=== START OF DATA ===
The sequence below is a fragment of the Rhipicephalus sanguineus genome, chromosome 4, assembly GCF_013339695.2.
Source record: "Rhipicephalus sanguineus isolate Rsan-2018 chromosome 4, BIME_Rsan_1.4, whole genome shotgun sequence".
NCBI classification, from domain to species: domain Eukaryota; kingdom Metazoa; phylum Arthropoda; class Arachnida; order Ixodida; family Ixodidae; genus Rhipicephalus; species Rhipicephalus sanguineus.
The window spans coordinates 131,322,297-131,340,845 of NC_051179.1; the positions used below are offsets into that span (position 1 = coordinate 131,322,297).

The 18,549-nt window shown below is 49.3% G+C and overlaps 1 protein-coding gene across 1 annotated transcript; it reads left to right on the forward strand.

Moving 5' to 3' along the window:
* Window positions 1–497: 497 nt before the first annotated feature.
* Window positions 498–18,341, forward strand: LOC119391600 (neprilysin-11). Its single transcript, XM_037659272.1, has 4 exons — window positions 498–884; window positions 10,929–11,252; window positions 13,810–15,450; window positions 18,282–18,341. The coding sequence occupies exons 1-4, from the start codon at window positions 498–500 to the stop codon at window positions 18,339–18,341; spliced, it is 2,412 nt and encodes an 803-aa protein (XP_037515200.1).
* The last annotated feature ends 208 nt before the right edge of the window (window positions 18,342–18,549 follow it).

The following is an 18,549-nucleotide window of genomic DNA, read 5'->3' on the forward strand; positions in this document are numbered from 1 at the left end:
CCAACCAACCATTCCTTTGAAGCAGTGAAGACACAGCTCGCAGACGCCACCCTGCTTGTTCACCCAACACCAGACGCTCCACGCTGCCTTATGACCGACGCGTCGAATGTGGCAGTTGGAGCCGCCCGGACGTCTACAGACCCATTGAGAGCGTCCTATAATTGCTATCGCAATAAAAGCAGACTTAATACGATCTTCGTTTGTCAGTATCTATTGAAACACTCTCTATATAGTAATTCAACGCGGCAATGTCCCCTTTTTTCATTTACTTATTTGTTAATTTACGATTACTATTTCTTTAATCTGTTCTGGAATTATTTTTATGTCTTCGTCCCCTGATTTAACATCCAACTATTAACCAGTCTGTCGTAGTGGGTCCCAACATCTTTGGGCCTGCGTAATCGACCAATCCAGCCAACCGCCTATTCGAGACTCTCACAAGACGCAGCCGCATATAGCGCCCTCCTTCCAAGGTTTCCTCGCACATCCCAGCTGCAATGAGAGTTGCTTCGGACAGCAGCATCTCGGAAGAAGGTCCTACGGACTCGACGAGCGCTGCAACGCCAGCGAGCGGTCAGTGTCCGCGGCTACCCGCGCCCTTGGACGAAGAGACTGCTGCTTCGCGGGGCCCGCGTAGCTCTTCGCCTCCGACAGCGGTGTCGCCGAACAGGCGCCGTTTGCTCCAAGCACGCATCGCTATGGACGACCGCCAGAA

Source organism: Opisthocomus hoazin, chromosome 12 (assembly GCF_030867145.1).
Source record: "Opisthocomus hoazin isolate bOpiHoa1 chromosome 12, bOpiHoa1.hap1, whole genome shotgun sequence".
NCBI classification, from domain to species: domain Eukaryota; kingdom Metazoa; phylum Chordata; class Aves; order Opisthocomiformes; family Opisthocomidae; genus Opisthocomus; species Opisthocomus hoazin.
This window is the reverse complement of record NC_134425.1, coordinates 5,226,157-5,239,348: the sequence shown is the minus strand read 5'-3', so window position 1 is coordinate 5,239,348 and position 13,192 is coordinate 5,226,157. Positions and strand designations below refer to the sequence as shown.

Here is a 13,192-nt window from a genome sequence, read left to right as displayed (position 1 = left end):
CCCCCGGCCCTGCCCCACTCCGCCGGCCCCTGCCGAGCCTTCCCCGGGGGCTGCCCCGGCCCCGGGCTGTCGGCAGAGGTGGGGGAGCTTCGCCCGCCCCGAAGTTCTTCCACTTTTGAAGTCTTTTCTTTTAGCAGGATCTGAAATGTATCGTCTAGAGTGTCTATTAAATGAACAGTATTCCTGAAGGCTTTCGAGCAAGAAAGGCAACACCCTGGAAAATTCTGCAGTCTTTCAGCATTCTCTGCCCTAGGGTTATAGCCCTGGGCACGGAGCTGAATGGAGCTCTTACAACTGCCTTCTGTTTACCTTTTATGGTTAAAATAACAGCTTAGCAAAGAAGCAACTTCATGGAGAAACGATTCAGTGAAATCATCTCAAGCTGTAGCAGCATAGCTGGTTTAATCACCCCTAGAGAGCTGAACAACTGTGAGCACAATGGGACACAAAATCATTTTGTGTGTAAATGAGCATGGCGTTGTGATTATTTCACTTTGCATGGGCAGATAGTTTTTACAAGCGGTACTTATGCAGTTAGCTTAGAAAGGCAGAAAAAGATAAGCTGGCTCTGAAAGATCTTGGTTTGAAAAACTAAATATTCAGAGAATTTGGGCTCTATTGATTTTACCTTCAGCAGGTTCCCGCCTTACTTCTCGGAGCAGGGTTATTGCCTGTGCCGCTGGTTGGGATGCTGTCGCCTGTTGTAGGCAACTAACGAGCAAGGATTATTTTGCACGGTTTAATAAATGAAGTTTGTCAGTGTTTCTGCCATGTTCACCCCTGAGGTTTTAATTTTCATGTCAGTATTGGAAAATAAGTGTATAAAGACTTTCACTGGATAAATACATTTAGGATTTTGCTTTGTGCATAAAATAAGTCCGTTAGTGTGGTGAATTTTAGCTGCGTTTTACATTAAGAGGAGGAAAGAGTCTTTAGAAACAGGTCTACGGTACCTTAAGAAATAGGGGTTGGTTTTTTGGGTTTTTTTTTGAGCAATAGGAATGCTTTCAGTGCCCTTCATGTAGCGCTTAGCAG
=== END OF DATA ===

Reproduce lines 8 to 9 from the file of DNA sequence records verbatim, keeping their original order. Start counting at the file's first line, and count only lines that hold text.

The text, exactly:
* Window positions 498–18,341, forward strand: LOC119391600 (neprilysin-11). Its single transcript, XM_037659272.1, has 4 exons — window positions 498–884; window positions 10,929–11,252; window positions 13,810–15,450; window positions 18,282–18,341. The coding sequence occupies exons 1-4, from the start codon at window positions 498–500 to the stop codon at window positions 18,339–18,341; spliced, it is 2,412 nt and encodes an 803-aa protein (XP_037515200.1).
* The last annotated feature ends 208 nt before the right edge of the window (window positions 18,342–18,549 follow it).